Concrete solutions needed to fix racial issues in our communities
Published 1:43 pm Tuesday, September 29, 2020
I have mixed feelings about the Breonna Taylor death. It is horrible that she was killed, and I feel for her family and friends. But I don’t think it is fair to put all the blame on the three police officers. I think the blame should probably be placed higher up the chain of command. Some higher up must have made the decision to send plain-clothes officers rather than officers in uniform, and to permit a no-knock, no-announce entry. I hope that police across the country will see that there is a right way to do things, and in the Breonna Taylor case, a wrong way. But other (many other) cases are more clear. The George Floyd case looks like straight-up murder to me, as do several others. And those are just the ones that someone caught on video.
The protesters are justified and I respect them as long as they don’t cross over into rioting and looting. I also think the protesters should not just say “We want justice,” “We want equality.” That is too vague. Black leadership, or white leadership for that matter, should be calling for concrete solutions. I can think of a few without much effort, for example:
1) Create actionable plans to recruit and retain more minority police officers.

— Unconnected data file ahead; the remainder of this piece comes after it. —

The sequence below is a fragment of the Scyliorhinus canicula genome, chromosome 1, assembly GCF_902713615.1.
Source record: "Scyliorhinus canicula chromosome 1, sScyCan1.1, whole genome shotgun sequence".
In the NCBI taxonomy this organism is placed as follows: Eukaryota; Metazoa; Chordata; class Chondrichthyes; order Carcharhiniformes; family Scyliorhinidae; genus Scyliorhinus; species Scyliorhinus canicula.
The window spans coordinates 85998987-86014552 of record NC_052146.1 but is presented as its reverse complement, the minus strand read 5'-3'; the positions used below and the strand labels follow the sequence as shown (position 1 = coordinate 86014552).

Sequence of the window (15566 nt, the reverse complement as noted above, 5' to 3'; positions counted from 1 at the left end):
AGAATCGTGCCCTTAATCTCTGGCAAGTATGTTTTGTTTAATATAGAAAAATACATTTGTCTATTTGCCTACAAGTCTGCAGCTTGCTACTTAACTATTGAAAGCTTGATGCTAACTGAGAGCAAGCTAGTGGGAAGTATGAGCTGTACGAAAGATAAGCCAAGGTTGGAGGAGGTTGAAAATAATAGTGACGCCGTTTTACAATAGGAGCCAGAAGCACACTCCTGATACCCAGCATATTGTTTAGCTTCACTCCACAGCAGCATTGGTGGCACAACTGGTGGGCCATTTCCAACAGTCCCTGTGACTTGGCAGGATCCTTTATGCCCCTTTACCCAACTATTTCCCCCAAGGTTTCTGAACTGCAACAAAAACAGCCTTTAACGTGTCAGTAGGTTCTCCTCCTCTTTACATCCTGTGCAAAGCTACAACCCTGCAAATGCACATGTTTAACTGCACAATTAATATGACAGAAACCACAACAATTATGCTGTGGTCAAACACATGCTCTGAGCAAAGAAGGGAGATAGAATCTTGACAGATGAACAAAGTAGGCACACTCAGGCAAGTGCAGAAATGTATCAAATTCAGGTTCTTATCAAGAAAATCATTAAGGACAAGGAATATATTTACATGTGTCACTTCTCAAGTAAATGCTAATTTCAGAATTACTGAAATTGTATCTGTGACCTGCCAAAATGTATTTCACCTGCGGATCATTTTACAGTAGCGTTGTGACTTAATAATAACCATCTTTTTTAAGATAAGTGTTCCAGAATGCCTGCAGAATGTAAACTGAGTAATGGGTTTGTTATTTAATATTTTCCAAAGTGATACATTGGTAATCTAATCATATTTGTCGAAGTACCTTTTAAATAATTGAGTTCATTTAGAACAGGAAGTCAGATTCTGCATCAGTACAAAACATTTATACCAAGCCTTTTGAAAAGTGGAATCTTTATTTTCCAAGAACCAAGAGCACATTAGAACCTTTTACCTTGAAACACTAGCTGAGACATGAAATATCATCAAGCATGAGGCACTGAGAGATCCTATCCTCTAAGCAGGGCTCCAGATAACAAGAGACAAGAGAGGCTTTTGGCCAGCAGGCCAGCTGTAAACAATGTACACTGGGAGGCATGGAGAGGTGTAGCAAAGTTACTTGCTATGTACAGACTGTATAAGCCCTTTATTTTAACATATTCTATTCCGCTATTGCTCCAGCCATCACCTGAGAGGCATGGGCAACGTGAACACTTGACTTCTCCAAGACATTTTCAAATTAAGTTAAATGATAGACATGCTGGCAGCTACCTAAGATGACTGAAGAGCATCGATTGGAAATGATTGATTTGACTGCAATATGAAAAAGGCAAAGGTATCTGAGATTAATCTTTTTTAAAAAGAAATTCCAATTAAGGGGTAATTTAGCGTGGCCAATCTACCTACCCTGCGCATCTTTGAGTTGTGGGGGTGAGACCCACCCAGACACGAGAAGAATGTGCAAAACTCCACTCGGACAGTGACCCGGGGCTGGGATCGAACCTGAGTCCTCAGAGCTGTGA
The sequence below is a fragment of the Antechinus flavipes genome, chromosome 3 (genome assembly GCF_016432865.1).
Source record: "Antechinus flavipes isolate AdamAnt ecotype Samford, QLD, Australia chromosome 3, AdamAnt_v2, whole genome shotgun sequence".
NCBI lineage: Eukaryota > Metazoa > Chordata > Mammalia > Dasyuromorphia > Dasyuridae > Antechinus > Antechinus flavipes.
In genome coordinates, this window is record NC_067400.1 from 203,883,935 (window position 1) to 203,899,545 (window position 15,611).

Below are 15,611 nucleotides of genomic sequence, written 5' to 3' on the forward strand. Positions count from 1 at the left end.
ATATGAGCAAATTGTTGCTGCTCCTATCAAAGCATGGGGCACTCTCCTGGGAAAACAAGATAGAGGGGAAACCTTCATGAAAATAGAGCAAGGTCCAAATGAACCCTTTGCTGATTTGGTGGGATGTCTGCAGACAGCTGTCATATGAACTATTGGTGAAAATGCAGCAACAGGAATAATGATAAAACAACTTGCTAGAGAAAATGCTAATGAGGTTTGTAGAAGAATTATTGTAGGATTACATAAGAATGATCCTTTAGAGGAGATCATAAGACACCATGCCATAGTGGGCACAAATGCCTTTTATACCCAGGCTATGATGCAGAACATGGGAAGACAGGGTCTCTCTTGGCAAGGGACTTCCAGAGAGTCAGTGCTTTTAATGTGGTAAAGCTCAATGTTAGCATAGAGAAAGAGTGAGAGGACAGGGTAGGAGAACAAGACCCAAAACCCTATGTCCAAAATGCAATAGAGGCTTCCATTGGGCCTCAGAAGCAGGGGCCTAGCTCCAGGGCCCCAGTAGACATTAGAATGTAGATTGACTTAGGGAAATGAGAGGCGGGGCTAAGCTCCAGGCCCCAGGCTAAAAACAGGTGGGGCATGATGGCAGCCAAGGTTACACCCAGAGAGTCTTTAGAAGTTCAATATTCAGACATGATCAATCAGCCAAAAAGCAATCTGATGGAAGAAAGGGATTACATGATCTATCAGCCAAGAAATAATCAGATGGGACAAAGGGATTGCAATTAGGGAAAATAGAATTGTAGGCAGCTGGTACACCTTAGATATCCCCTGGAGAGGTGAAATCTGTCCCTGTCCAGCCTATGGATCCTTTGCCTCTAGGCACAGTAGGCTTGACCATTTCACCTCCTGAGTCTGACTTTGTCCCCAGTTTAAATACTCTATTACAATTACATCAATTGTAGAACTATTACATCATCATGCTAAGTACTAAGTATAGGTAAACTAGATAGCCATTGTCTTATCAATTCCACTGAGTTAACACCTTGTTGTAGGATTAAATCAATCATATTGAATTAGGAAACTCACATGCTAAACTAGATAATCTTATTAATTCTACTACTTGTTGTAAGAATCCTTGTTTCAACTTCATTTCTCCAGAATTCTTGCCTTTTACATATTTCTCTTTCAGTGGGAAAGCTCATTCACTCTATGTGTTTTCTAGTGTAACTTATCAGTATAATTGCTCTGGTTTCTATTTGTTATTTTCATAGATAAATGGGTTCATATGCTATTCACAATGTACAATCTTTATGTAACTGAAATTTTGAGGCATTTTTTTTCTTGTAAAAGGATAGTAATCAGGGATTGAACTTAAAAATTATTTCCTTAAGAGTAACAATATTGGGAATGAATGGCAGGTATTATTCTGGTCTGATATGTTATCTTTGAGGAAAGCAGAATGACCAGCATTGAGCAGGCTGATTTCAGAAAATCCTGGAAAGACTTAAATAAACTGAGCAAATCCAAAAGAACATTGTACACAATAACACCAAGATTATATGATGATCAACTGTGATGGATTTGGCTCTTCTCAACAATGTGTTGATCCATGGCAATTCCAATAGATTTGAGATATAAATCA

2) Equip all officers with body cameras, and require that they be activated whenever an officer leaves their car. Failure by an officer to do this results in suspension on the first offense and firing on the second.
3) The Catholic Church did a terrible job of policing themselves. I don’t think that local police departments can properly police themselves either. Each city should form a citizens committee to review complaints against police officers on a periodic schedule (monthly?). I think this would identify any bad actors in the police departments. This would include all kinds of bad behavior, not just racial bias. I would suspect that 80% of the cops do a great job, 15% need real remedial training (not just going through the motions), and 5% need to be fired and possibly prosecuted.
4) I’m sure there are plenty of other good ideas out there, and cities should seek public input asking for potential solutions, then sort through these ideas to see if there is anything of value.